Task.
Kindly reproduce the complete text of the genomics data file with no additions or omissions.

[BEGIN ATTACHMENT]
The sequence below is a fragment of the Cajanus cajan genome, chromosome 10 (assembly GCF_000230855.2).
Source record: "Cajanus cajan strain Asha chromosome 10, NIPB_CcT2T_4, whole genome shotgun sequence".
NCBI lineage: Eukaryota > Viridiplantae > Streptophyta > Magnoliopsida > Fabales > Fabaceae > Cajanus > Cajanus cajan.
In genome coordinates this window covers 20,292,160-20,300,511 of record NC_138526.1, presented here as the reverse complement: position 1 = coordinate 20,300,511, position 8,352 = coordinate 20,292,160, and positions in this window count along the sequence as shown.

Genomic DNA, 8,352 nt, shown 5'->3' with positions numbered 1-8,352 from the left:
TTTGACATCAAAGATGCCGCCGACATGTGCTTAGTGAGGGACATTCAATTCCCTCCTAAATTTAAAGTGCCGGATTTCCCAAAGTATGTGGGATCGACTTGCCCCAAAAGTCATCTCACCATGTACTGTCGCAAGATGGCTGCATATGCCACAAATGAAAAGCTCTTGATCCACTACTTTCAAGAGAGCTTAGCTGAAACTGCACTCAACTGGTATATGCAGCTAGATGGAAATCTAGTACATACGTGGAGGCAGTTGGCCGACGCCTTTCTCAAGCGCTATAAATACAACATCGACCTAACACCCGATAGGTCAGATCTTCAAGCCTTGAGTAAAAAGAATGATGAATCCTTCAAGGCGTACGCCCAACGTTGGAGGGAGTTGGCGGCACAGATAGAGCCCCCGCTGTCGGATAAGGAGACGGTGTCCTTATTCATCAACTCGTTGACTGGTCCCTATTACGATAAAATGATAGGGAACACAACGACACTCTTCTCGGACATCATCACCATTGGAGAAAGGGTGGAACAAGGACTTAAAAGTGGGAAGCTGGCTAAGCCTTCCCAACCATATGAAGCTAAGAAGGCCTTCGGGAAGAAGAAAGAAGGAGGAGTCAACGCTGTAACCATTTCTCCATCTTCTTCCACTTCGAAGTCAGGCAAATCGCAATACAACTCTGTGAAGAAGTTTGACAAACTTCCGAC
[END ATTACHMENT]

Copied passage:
The sequence below is a fragment of the Cajanus cajan genome, chromosome 10 (assembly GCF_000230855.2).
Source record: "Cajanus cajan strain Asha chromosome 10, NIPB_CcT2T_4, whole genome shotgun sequence".
NCBI lineage: Eukaryota > Viridiplantae > Streptophyta > Magnoliopsida > Fabales > Fabaceae > Cajanus > Cajanus cajan.
In genome coordinates this window covers 20,292,160-20,300,511 of record NC_138526.1, presented here as the reverse complement: position 1 = coordinate 20,300,511, position 8,352 = coordinate 20,292,160, and positions in this window count along the sequence as shown.

Genomic DNA, 8,352 nt, shown 5'->3' with positions numbered 1-8,352 from the left:
TTTGACATCAAAGATGCCGCCGACATGTGCTTAGTGAGGGACATTCAATTCCCTCCTAAATTTAAAGTGCCGGATTTCCCAAAGTATGTGGGATCGACTTGCCCCAAAAGTCATCTCACCATGTACTGTCGCAAGATGGCTGCATATGCCACAAATGAAAAGCTCTTGATCCACTACTTTCAAGAGAGCTTAGCTGAAACTGCACTCAACTGGTATATGCAGCTAGATGGAAATCTAGTACATACGTGGAGGCAGTTGGCCGACGCCTTTCTCAAGCGCTATAAATACAACATCGACCTAACACCCGATAGGTCAGATCTTCAAGCCTTGAGTAAAAAGAATGATGAATCCTTCAAGGCGTACGCCCAACGTTGGAGGGAGTTGGCGGCACAGATAGAGCCCCCGCTGTCGGATAAGGAGACGGTGTCCTTATTCATCAACTCGTTGACTGGTCCCTATTACGATAAAATGATAGGGAACACAACGACACTCTTCTCGGACATCATCACCATTGGAGAAAGGGTGGAACAAGGACTTAAAAGTGGGAAGCTGGCTAAGCCTTCCCAACCATATGAAGCTAAGAAGGCCTTCGGGAAGAAGAAAGAAGGAGGAGTCAACGCTGTAACCATTTCTCCATCTTCTTCCACTTCGAAGTCAGGCAAATCGCAATACAACTCTGTGAAGAAGTTTGACAAACTTCCGAC